C. diff is a disease that, if misdiagnosed through medical malpractice, can result in permanent damage. However, researchers in the UK are seeking clinical trials for a treatment for C. diff that could radically reduce the number of deaths and injuries from the disease. Medical News Today reports that scientists have isolated bacteriophage (bacteria-eating) viruses that can specifically target C. diff bacteria, while sparing bacteria that is neutral or beneficial. While these developments are promising, the threat from C. diff is currently very real.
Clostridium difficile (C. diff) is a bacterium that spreads in the intestines. It releases a toxin that causes damage, resulting in numerous symptoms. In healthy patients, the symptoms tend to be minor. However, the bacterium affects in-patients and those with compromised immune systems more severely.
The most common difficulty arises when a patient in the hospital begins taking antibiotics to combat infection. C. diff is antibiotic-resistant, and will survive the use of most antibacterial drugs. The intestines, however, is home to many types of bacteria, some of them beneficial. The difficulty with antibiotics is that they do not differentiate between bacteria, and thus will kill the beneficial bacteria. This creates an imbalance in the bacteria, and C. diff becomes more problematic. C. diff, left unchecked, will cause a disease called colistridium difficile colitis, and the symptoms range from the relatively mild (diarrhea, mild pain) to severe (extreme pain, necrosis of the intestine, death).
There are two main treatments for C. diff. C. diff is vulnerable to certain antibiotics over others. Doctors have found that changing the antibiotic prescription of a patient as soon as the C. diff bacteria are found can help combat the symptoms. Failing to timely diagnose and change the prescription has been grounds for malpractice suits.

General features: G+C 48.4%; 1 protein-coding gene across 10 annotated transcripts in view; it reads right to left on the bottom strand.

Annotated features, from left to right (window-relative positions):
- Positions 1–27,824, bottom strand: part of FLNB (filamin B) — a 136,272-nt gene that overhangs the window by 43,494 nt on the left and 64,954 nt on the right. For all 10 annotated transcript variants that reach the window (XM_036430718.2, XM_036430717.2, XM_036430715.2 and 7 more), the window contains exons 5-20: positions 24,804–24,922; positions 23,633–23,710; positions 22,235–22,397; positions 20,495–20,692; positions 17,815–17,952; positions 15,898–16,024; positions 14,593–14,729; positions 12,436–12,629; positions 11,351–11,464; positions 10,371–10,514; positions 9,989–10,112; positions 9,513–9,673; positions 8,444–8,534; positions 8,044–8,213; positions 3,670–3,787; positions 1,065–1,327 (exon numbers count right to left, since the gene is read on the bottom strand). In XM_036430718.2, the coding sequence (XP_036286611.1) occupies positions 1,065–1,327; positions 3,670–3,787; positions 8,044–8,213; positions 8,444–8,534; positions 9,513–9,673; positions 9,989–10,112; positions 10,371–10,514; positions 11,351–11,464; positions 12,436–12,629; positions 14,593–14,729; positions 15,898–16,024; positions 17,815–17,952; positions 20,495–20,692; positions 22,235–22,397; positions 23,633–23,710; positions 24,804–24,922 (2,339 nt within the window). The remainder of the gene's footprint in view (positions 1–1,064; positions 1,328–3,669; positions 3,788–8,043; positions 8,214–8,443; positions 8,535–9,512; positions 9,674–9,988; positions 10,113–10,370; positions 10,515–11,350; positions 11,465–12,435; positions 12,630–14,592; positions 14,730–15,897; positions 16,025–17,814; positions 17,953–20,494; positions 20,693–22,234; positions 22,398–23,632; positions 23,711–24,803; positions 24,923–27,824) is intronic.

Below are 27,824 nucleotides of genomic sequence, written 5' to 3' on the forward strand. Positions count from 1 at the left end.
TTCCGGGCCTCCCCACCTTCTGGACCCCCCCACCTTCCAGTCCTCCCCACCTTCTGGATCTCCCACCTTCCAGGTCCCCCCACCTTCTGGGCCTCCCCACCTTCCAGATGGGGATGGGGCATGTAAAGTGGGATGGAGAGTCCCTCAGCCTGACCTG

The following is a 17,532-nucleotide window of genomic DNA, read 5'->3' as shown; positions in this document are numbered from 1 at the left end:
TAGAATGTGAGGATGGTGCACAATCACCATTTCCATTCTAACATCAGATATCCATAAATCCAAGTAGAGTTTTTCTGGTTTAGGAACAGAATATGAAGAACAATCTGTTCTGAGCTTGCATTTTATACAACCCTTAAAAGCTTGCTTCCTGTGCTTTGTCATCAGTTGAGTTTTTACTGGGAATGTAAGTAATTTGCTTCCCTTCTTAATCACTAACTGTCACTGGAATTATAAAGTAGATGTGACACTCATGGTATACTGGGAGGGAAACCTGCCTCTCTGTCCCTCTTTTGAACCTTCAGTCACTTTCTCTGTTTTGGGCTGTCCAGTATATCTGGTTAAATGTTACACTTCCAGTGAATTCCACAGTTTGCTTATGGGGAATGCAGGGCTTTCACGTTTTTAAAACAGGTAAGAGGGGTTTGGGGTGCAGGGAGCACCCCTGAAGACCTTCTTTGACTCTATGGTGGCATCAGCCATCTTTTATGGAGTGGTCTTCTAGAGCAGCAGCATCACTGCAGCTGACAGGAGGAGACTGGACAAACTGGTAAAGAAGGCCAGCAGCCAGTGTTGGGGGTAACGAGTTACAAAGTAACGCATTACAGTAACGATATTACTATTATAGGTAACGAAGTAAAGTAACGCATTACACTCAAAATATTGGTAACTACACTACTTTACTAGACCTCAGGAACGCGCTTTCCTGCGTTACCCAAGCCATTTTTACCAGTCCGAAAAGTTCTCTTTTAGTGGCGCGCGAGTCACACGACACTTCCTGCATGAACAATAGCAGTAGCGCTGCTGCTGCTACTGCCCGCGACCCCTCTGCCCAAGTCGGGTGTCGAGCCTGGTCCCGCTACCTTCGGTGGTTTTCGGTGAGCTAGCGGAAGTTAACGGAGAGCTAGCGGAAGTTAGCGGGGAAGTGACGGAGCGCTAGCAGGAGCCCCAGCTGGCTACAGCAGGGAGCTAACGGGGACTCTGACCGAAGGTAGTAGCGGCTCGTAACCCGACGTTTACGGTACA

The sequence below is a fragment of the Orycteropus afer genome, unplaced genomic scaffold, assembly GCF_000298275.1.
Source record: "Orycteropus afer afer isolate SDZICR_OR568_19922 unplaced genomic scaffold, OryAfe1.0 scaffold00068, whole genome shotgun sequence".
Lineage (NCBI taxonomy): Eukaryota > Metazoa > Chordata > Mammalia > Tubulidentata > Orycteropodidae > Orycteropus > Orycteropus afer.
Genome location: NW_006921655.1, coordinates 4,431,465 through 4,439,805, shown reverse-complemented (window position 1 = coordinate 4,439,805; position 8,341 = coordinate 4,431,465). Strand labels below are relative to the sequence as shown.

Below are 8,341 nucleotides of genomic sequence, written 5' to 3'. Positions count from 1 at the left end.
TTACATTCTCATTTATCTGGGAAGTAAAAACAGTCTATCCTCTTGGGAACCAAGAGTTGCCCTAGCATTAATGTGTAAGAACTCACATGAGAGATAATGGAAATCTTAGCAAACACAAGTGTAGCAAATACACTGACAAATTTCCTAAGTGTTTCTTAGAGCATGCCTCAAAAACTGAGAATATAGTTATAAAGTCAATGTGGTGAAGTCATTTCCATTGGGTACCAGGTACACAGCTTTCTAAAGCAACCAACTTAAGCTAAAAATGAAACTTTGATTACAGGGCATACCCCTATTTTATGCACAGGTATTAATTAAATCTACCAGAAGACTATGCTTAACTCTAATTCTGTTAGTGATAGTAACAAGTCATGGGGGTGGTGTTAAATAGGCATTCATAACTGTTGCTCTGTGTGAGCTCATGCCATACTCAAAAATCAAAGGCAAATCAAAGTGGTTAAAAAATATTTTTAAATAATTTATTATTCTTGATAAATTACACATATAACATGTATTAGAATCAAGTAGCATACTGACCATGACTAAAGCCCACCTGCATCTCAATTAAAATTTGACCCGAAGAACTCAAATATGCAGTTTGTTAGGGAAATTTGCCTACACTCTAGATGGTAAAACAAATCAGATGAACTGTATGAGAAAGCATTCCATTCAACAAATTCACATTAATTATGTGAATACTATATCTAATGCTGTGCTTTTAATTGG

Because C. diff only really begins causing damage through the imbalance between it and other, beneficial bacteria in the intestines, doctors have developed treatments aimed at increasing the amount of beneficial bacteria. One such treatment is eating probiotic food, such as yogurt. Ingesting pills containing material that has been culled from human feces may even out the imbalance in the intestine as well. These treatments have met with mixed success.
The new treatment based on bacteriophage virus is promising. The UK researchers who have isolated the virus are optimistic. They are seeking trials for the treatment, and they hope to see an effective treatment based on these viruses within the next 5 to 10 years.
C. Diff and You
Until this treatment is viable, the traditional treatments are effective enough. However, the true enemy in C. diff infection is time. Left unchecked, C. diff can be very dangerous. Doctors have a duty to test for the disease if they encounter symptoms in hospital patients. Failure to timely diagnose C. diff and begin treatment can result in permanent damage to the intestines, or even death. If you or someone you know has suffered injury from C. diff, you may have a case for medical malpractice. Contact an experienced Maryland injury attorney today.